That’s why I art. I art because I need. I seldom know where it is that I’m going until long after the artistic action is taken, but everything done is based on the simple fact that I need. What wells up inside of me and explodes forth is art. What byproducts are left when I struggle to understand is art. What else could it be? How much does it matter that it looks similar to something else that came before or something entirely different? The kicker is that whatever the art may be to others, is largely irrelevant to what I obtain from it personally. Whether it has value to anyone else is beyond the artists control. The art having value to the creator alone is the only artistic aspect that is remotely provable. Anybody saying anything else is just guessing.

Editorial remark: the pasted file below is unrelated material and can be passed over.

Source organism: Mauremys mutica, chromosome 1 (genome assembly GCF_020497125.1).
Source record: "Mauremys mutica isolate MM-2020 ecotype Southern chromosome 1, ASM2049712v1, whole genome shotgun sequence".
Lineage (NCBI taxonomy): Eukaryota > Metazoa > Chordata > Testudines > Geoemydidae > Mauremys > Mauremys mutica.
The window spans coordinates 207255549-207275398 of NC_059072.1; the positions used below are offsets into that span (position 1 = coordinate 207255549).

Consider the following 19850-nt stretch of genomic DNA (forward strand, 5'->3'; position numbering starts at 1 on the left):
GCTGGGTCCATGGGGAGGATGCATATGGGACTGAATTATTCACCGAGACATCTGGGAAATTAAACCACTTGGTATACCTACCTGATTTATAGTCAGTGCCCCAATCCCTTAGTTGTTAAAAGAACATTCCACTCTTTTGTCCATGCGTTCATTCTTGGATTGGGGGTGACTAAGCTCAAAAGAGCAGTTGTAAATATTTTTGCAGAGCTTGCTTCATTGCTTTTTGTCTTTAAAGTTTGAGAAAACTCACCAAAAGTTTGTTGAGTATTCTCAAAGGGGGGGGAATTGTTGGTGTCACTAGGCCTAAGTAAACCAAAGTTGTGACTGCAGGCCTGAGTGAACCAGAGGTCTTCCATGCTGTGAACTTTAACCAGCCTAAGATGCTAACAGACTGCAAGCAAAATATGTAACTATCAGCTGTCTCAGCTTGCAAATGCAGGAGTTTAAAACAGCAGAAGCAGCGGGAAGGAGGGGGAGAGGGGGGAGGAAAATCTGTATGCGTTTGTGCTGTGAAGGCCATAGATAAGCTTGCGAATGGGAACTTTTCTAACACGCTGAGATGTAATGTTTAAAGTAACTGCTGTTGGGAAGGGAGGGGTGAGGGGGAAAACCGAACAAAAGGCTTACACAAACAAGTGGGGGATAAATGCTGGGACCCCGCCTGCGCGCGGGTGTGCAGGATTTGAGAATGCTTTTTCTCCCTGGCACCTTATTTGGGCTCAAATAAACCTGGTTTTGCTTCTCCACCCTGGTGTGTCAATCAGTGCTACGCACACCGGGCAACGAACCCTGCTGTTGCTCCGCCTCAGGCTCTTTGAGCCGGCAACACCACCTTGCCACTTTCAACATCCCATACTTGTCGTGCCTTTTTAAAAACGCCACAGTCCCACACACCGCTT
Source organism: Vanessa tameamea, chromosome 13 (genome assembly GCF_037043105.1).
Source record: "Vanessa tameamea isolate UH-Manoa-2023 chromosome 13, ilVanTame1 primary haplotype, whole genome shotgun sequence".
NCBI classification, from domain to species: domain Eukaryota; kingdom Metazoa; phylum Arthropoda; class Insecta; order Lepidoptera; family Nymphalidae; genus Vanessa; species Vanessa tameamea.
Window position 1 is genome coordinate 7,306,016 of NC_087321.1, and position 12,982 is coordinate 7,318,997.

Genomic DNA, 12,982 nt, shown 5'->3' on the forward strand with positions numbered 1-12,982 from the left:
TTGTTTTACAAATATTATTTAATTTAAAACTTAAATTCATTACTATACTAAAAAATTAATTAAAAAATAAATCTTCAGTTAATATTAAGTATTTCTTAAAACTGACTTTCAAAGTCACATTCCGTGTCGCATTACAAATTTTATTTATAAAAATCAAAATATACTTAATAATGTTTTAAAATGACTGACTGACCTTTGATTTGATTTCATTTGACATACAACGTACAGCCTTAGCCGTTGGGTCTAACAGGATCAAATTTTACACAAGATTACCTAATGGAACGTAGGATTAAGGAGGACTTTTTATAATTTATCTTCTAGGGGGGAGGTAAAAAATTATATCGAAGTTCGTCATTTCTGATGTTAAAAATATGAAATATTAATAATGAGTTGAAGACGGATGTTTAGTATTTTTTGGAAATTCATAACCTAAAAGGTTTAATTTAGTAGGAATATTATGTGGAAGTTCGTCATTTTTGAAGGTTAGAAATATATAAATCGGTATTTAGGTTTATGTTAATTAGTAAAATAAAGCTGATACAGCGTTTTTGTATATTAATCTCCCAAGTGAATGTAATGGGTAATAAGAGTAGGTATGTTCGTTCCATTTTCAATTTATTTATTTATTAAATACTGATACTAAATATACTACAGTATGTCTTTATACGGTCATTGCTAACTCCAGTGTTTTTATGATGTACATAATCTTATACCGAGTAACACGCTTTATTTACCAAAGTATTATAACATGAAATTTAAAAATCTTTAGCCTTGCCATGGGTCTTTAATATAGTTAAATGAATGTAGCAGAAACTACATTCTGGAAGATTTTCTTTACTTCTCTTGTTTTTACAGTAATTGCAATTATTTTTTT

Where the artist goes wrong is in needing validation, either in the form of attention or riches, over honoring their need to create. When that need is ignored, the artist gets confused. The artist forgets what drove him to art in the first place. Depression, weight gain, and self medication soon follow. Suddenly what was fun and worthwhile on its own becomes corruptive and sickening.